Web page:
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Did these great kings consider how difficult it would be to fit their gigantic temples into the camera lens? You may even end up with a stiff neck if you look at the Vimanas for too long !

Sculpture adorns the entire length and breadth of the Vimana and the walls.

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On one of the walls is a sculpture of Rajendra Chola being crowned as king by Lord Shiva himself, this is an iconic sculpture of the Gangaikondacholapuram temple.

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There are smaller shrines for other Deities, the architecture, again, follows the same pattern of the Thanjavur temple.

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Take a walk around the well maintained temple premises to marvel at this architectural masterpiece. Here is a click of the temple in its full glory, as it stands today !

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As you walk around you can see the Simhakeni or the Lion-well. It is supposed to be a well with the statue of a lion at the entrance.

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The entrance has been closed now and the well is hardly visible.

Around the entire stretch of the temple, one can find raised platforms, these must have been the pillared mandapas surrounding the temple, the pillars are long gone. There is also a 2 storied structure, must be one of the ruined mandapas.

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In 2009 trip to this temple, we climbed up the mandapa but now the steps looked very dilapidated and we didnt risk climbing them. Did the entire stretch have such structures originally? Such is the beauty of ruins, you can imagine and run your own stories and theories !

We didn’t realise that we had spent close to 2 hours at Gangaikondacholapuram, it was almost 6.15 PM when we decided it was time to leave. A few extra minutes went in clicking that one more picture of the temple.

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The kings of the past strived hard to live up to the rich legacy they inherited and to leave behind a richer heritage than their predecessor. These kings, their monuments, their success and failures have all shaped our history and culture, do we have it in us to live up to the trail left behind by them?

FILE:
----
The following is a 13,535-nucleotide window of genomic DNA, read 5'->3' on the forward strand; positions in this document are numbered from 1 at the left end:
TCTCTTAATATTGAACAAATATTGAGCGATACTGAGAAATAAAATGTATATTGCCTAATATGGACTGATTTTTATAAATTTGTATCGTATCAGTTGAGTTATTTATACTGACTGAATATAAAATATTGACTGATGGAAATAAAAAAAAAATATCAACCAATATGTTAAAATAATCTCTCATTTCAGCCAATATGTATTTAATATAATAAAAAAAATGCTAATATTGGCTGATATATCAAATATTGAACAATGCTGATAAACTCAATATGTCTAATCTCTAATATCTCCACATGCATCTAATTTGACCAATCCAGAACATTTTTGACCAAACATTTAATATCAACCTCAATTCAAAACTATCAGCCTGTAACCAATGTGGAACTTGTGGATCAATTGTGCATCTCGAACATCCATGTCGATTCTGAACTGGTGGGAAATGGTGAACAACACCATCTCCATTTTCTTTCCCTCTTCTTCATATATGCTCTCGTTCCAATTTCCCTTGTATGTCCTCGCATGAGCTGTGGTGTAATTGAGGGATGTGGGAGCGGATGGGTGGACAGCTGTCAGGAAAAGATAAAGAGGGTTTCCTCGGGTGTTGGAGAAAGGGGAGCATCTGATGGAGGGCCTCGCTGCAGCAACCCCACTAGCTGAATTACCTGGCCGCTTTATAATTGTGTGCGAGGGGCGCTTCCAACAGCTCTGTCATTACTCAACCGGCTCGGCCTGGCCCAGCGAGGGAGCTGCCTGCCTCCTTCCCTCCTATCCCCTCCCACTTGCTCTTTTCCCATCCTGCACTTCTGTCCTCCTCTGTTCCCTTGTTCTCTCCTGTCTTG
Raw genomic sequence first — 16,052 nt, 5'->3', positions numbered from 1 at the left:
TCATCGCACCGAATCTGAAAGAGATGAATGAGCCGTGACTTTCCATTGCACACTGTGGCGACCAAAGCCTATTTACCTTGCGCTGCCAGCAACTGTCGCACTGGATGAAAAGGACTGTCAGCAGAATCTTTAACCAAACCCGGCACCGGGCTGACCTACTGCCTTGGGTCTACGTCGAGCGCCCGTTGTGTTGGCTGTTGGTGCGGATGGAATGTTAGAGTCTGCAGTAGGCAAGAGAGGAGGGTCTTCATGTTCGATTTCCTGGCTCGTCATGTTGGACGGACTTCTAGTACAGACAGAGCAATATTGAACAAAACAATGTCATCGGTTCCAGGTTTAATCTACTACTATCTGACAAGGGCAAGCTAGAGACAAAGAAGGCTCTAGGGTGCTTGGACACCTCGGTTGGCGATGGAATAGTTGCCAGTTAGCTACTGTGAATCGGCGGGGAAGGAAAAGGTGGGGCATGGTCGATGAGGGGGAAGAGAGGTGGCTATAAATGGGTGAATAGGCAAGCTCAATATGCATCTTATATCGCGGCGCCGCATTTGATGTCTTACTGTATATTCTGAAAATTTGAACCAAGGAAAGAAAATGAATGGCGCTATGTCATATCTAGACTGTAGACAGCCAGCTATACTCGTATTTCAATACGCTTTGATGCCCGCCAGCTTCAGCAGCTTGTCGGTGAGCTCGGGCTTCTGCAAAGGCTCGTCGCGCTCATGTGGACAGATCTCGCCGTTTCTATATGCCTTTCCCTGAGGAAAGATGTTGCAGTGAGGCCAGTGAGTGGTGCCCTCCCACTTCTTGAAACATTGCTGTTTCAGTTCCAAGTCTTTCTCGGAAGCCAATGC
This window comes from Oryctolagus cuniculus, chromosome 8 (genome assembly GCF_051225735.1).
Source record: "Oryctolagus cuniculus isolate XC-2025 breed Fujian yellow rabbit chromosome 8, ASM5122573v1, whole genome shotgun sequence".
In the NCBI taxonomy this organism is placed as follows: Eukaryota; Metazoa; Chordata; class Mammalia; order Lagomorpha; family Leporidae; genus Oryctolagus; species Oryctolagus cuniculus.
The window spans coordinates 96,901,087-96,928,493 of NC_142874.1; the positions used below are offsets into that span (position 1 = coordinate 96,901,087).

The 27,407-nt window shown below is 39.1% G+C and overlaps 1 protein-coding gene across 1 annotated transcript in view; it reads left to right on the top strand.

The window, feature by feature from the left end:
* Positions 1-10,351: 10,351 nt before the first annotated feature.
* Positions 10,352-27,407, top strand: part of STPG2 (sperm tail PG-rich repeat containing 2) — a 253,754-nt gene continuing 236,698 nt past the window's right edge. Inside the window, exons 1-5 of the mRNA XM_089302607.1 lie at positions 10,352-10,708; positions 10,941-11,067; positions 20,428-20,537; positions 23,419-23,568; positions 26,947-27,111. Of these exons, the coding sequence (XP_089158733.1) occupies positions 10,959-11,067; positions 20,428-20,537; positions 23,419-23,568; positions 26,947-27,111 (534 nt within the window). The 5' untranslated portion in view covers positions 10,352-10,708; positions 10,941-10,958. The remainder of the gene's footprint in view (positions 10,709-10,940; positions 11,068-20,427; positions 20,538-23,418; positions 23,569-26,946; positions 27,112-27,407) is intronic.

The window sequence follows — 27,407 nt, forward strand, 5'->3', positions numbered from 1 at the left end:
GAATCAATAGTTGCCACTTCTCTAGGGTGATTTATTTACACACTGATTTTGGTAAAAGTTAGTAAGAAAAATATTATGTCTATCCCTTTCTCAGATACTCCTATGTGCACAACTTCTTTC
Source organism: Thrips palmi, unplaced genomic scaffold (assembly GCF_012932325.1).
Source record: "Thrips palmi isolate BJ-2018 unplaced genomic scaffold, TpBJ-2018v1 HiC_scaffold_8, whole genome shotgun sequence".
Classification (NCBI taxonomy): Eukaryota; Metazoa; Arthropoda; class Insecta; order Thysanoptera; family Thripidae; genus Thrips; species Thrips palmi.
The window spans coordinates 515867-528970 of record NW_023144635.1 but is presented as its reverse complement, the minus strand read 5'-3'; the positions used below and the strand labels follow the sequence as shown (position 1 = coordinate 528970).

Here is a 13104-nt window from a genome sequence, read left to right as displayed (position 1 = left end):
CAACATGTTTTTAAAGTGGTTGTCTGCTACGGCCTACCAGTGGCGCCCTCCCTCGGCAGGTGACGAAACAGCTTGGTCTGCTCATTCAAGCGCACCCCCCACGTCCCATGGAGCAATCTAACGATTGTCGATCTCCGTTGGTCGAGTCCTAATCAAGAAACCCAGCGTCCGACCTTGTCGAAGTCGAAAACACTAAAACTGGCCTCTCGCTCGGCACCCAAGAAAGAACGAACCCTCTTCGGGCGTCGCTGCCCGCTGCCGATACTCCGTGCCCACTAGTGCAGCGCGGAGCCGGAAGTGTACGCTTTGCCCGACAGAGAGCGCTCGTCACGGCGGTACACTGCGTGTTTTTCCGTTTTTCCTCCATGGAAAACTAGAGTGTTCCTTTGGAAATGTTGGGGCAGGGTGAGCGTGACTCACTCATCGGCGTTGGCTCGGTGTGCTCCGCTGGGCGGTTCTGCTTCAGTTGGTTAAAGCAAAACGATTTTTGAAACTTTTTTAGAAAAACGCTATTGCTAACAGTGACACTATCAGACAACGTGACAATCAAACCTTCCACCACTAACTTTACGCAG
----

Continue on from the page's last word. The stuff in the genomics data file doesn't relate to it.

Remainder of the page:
It was 7.30 PM when we reached Kumbakonam and checked into our homestay before heading out for dinner – Dosa and Sambhar – this is one legacy we are sure to uphold with pride !

Info tidbits

  • Gangaikondacholapuram is 34 kms from Kumbakonam and about 70 kms from Thanjavur and 48 kms from Chidambaram. One can find buses from Kumbakonam and Thanjavur.
  • The temple is open from 6 AM to 12 noon and again from 4 PM to 8 PM.
  • Nearest city to find accommodation is Kumbakonam. Gangaikondacholapuram is a small village, except for a few stalls selling snacks, there are no good hotels. Washrooms are just about ok but one has to walk atleast a half a kilometre from the temple.
  • If you have your own vehicle, you can get a little creative and try covering all three Great Living Chola temples in a day starting from Gangaikondacholpauram, Darasuram and Thanjavur.
  • If you plan to visit Gangaikondacholapuram, include a trip to Kumbakonam temples also.

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Categories: Tamil Nadu | Tags: , , , , | 2 Comments

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2 thoughts on “Road trip to Chola Nadu – II – Gangaikondacholapuram – Grand name, grander legacy !

  1. rustyneurons

    Lovely!
    We had seen Darasuram and Tanjavur temples but not this.

    Thanks for the lovely virtual trip.